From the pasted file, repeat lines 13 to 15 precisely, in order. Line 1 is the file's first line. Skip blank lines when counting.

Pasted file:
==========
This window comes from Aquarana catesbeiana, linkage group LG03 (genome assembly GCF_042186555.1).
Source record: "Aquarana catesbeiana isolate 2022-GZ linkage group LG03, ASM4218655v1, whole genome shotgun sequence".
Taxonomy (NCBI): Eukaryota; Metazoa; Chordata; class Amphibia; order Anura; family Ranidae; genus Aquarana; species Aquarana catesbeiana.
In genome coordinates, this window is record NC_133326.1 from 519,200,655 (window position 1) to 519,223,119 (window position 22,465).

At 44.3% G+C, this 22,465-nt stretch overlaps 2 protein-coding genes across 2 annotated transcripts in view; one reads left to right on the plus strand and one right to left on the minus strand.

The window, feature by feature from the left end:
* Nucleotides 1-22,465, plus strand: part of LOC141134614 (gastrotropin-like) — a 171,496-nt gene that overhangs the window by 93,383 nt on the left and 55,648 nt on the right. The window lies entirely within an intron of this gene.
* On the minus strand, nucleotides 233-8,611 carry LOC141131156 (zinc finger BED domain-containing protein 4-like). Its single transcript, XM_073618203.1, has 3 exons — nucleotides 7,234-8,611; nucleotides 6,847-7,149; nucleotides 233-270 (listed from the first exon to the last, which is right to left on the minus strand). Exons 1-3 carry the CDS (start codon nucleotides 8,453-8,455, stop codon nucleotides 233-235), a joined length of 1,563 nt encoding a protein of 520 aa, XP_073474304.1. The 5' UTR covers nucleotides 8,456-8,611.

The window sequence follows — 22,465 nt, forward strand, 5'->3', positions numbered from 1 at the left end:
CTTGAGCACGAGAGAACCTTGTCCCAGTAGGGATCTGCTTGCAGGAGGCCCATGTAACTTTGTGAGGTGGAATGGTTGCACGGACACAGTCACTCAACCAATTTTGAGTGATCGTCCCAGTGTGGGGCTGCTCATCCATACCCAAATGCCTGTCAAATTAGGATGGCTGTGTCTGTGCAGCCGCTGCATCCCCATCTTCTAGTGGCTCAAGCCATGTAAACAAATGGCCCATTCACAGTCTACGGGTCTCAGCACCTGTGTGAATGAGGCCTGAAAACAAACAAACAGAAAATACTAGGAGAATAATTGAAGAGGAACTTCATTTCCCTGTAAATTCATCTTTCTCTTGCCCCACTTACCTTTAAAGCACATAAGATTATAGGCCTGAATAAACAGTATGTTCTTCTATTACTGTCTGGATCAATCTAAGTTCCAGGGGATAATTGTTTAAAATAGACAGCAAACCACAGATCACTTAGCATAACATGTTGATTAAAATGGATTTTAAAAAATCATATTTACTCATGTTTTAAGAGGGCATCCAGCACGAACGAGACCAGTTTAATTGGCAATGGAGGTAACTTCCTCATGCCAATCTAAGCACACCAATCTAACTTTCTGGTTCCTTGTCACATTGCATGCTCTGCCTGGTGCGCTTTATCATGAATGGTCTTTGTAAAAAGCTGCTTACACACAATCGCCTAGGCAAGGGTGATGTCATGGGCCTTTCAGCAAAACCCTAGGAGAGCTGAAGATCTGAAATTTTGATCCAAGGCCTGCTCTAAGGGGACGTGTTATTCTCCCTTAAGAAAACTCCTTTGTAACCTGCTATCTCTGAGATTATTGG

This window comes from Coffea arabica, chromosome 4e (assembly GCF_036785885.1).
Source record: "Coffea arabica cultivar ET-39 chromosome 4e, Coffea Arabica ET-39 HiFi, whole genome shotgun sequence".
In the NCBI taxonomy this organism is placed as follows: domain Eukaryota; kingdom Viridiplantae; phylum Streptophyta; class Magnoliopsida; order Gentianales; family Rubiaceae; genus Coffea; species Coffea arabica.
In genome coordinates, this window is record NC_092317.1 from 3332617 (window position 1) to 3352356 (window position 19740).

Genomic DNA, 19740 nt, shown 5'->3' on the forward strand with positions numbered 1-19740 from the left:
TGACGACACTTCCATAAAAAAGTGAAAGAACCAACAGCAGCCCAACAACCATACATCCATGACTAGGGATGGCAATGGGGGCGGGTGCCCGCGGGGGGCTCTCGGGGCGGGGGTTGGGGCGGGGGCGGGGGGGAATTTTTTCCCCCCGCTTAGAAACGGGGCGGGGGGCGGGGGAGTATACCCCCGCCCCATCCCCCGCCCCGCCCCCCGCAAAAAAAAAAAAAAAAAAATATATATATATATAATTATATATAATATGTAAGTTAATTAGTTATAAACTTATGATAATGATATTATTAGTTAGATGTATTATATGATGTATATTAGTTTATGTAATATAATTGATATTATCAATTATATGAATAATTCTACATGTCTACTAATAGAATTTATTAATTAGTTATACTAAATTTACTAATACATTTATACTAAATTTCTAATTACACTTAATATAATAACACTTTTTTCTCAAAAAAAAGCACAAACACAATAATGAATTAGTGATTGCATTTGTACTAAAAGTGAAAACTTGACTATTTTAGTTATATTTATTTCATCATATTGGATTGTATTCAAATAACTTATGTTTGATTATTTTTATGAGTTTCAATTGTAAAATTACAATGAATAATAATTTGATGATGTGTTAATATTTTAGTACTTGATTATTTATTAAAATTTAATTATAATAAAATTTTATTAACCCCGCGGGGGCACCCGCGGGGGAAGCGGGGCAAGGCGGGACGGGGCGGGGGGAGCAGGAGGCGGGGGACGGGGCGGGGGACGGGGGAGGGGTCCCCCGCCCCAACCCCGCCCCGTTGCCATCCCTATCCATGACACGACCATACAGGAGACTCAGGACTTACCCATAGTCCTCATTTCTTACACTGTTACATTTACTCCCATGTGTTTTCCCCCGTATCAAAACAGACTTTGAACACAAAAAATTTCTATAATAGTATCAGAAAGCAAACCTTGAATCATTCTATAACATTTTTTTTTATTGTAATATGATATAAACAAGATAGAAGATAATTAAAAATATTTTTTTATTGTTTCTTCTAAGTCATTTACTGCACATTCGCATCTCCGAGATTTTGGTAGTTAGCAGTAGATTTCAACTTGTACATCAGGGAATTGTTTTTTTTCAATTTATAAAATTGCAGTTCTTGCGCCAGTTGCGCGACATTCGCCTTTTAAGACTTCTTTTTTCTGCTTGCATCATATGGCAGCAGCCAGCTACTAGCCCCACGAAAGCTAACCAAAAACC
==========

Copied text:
In the NCBI taxonomy this organism is placed as follows: domain Eukaryota; kingdom Viridiplantae; phylum Streptophyta; class Magnoliopsida; order Gentianales; family Rubiaceae; genus Coffea; species Coffea arabica.
In genome coordinates, this window is record NC_092317.1 from 3332617 (window position 1) to 3352356 (window position 19740).

Genomic DNA, 19740 nt, shown 5'->3' on the forward strand with positions numbered 1-19740 from the left: